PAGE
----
Alas, now that I'm actually in front of the screen, as the Japanese say, "my mind is white". In other words, apparently, I'm only clever in bed.

Saturday, May 21, 2005

Hometown Eyes Don't See These Sights

Tokyo Station~
Kaiten Zushi~
Yoyogi Koen~
Harajuku/Takeshita Dori~
Omote Sando~
Mark City~
Higashi Kurume~

Shinjuku TMG~
Shinjuku Gyoen~
Ark Hills Wako~
West 612~

Sushi Lunch~
Massage Chair at Laox~
Imperial Palace from Otemachi to Sakuradamon~
Prudential Tower~
Tsukiji Sushi~
West 612~

Tokyo Station~

Tokyo Boy

Here's Koji lording it over all Tokyo from the 45th floor of the Tokyo Metropolitan Government Building in Shinjuku. Last week Mark and Julie, good friends from the Evanston Vineyard, came to visit, which was the perfect catalyst for us to see and do a variety of things we never would have on our own. More about our adventures to come! Posted by Hello

Friday, May 20, 2005

Happy Anniversary to Us!

It's been four years to the day that Aogu and I got married at the Marriott in downtown Portland. Time flies when you're having fun, as someone I know (named Craig) likes to say! We must be having fun, because it really feels like just yesterday that we were surprised to find that the weather in Portland could be beautiful on a May 20th.
We never thought then that four years later we would be in the middle of Tokyo with a small son. God has been good and we have lots of reasons to celebrate. Maybe we'll get to that tomorrow!

Friday, May 13, 2005

These Shoes Weren't Made for Walking

Japanese feet must not be the same as American feet. To the naked eye, they may appear the same: appendages extending from the legs and ending in five toes of various shape/size and protectively capped with toenail. Perhaps somehow the contents of the package vary, depending on nationality?
This is only--implausible, but only--explanation I can conceive for the fact that Japanese people, and women specifically, seem to have no problem trekking through their days in Tokyo on tiny little high heeled pinchy pointy shiny sandals.
In contrast, I present my own case: last Monday, May 9th, I decided to visit the Tokyo Immigration Bureau (hereafter known as "Im") to obtain "re-entry permission". This makes a lot more sense in Japanese than English. What it means is, if I were to leave this country without "re-entry permission," I would be in trouble upon trying to re-enter. Got that?!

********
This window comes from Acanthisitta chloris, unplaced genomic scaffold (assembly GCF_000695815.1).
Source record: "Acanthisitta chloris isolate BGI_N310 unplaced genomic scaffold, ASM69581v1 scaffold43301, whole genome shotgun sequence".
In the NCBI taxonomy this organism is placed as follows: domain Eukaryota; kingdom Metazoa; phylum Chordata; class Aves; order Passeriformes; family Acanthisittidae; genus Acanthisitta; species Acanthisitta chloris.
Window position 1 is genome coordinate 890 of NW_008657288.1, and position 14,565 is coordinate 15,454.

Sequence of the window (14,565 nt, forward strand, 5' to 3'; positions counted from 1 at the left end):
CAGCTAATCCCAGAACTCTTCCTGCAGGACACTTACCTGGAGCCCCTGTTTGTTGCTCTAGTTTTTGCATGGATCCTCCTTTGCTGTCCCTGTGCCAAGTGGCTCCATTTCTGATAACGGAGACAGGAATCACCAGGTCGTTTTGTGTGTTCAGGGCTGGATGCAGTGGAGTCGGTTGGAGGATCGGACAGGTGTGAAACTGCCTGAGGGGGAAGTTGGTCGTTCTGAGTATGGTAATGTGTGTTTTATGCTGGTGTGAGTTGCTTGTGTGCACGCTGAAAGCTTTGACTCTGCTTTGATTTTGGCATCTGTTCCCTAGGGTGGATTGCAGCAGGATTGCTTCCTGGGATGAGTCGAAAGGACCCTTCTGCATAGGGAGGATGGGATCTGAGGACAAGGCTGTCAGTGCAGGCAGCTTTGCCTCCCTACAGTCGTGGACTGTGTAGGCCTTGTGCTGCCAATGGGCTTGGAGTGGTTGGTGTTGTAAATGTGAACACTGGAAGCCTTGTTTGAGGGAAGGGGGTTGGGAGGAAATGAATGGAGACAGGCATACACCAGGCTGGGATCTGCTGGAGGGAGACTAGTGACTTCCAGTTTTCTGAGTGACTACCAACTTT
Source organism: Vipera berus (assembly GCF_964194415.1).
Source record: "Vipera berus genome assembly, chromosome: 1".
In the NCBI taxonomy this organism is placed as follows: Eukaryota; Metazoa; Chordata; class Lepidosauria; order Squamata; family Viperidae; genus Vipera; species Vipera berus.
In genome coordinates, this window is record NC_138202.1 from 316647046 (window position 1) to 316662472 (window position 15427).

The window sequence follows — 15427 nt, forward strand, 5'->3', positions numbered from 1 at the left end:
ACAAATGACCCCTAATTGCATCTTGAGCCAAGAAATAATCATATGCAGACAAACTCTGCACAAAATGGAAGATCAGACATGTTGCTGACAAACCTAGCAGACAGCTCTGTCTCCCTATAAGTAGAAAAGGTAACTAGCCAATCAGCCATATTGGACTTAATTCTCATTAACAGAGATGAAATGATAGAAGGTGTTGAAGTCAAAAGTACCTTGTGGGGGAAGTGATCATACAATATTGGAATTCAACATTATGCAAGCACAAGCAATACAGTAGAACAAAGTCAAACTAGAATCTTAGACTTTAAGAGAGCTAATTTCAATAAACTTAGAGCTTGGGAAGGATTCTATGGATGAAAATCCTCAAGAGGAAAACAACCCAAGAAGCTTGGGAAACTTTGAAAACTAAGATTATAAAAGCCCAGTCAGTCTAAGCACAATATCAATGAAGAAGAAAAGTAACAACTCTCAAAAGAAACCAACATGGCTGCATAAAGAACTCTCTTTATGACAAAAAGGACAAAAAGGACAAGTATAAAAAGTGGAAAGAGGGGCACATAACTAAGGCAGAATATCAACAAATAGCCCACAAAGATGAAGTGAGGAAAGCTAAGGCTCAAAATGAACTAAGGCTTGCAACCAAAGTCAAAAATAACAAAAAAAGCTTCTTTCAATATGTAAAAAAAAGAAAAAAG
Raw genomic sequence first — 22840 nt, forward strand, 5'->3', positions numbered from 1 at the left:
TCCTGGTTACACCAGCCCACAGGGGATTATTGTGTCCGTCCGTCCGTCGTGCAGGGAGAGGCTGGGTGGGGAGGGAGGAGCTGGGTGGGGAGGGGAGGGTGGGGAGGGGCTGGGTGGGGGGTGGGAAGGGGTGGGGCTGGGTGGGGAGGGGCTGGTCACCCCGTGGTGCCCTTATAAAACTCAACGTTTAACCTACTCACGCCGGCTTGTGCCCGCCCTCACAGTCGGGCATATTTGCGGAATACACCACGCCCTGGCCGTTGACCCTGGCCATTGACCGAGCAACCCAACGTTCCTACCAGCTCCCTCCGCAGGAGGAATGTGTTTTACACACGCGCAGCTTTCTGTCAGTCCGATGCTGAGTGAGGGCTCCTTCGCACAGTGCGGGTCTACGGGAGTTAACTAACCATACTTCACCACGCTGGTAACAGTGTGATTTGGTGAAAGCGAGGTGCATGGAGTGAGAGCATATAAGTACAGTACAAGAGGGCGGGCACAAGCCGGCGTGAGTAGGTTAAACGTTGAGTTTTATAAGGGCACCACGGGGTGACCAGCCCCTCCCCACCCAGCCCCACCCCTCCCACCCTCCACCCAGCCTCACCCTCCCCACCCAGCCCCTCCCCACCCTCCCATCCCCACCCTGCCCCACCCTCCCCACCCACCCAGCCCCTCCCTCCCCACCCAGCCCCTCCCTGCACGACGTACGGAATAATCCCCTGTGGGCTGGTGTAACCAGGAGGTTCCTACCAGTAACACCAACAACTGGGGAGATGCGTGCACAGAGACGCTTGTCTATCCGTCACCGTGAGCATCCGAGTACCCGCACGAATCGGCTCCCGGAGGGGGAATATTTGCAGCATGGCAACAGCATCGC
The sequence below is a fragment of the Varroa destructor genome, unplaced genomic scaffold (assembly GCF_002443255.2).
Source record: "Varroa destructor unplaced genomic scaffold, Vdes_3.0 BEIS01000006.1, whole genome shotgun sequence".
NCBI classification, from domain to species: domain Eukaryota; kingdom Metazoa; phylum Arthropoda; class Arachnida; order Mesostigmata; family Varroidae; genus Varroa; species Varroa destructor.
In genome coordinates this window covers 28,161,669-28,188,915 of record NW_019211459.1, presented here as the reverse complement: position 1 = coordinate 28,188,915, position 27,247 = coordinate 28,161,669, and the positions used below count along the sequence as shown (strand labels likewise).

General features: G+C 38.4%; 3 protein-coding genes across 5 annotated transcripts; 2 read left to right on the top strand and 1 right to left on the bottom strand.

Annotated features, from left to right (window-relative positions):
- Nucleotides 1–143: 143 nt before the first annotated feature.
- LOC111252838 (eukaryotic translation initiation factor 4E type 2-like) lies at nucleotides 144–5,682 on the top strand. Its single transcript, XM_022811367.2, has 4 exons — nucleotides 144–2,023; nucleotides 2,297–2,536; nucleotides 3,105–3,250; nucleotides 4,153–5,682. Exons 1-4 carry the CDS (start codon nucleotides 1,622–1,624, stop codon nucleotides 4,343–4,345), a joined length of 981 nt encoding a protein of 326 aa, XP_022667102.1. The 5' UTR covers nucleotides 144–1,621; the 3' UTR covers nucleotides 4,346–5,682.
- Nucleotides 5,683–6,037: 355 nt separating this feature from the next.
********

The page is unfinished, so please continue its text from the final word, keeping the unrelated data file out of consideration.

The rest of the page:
Though I don't have concrete plans to travel out of this country at the moment, it seems best to be prepared for the moment I may receive an OK from the overseer of the family funds. Thus, my trip to Im. And may I comment that I feel I deserve to travel outside the country, now that I have conquered the trek to Im.
The first step was to drop Koji off at a friend's house. Wisest move of the afternoon, that was. Next, leave friend's house a little before three, knowing that Im closes at four. Walk hastily to the nearest train station. Descend to the platform of the Oedo line, which, excuse me, has been built on the next floor up from hell! It is that far down, and correspondingly hot!!
Travel about three stops, emerge from the pit of the earth, search for the monorail station, find it, trudge up four flights of stairs while thanking God I don't have Koji with me, buy a ticket, get on the monorail. Safely inside the monorail, get out tools for cooling my temperature back to that of a non-roasted human being. Fan self and mop embarrassingly sweatly countenance with hankie, while feeling impressed that said accoutrements were ready in my bag!
Get off monorail. Ask station guy where Im is. Get vague directions. Walk. Walk. Walk. Look for Bullet Train passing over head. Spy it in the distance yonder. Walk. Walk. Turn right under Bullet Train and start over bridge. Gaze longingly at bus that apparently transports less stupid people to the front of Im, but is running way the heck on the other side of enormous bridge and firmly out of reach. Walk. Walk. Reach other side of bridge. Hesitate. Turn head left and right. Walk more, hoping the direction being walked is correct. Arrive at Im and run up stairs to frantically pull a number at 3:58!
Wouldn't it be great if this was the end of the story?!
Getting the re-entry permission was easy, a matter of filling out a form and paying about sixty dollars to get another fancy stamp in my passport. I am now qualified to travel in and out of Japan at will for the next three years. Woohoo...
After the extreme effort involved in coming to Im via the route I had chosen, I was not willing to return the same way. So I lined up for the bus in front of the building, while gulping a bottle of iced coffee from the Ampm on the first floor. Reliving the experience is becoming painful, so I'll try to cut to the chase.
Sitting on the bus was a nice change. Once I arrived at Shinagawa Station, I realized that I needed to find another bus terminal to get back to my friend's place and pick up Koji. However, I was temporarily and happily distracted by the discovery of a Dean & DeLuca...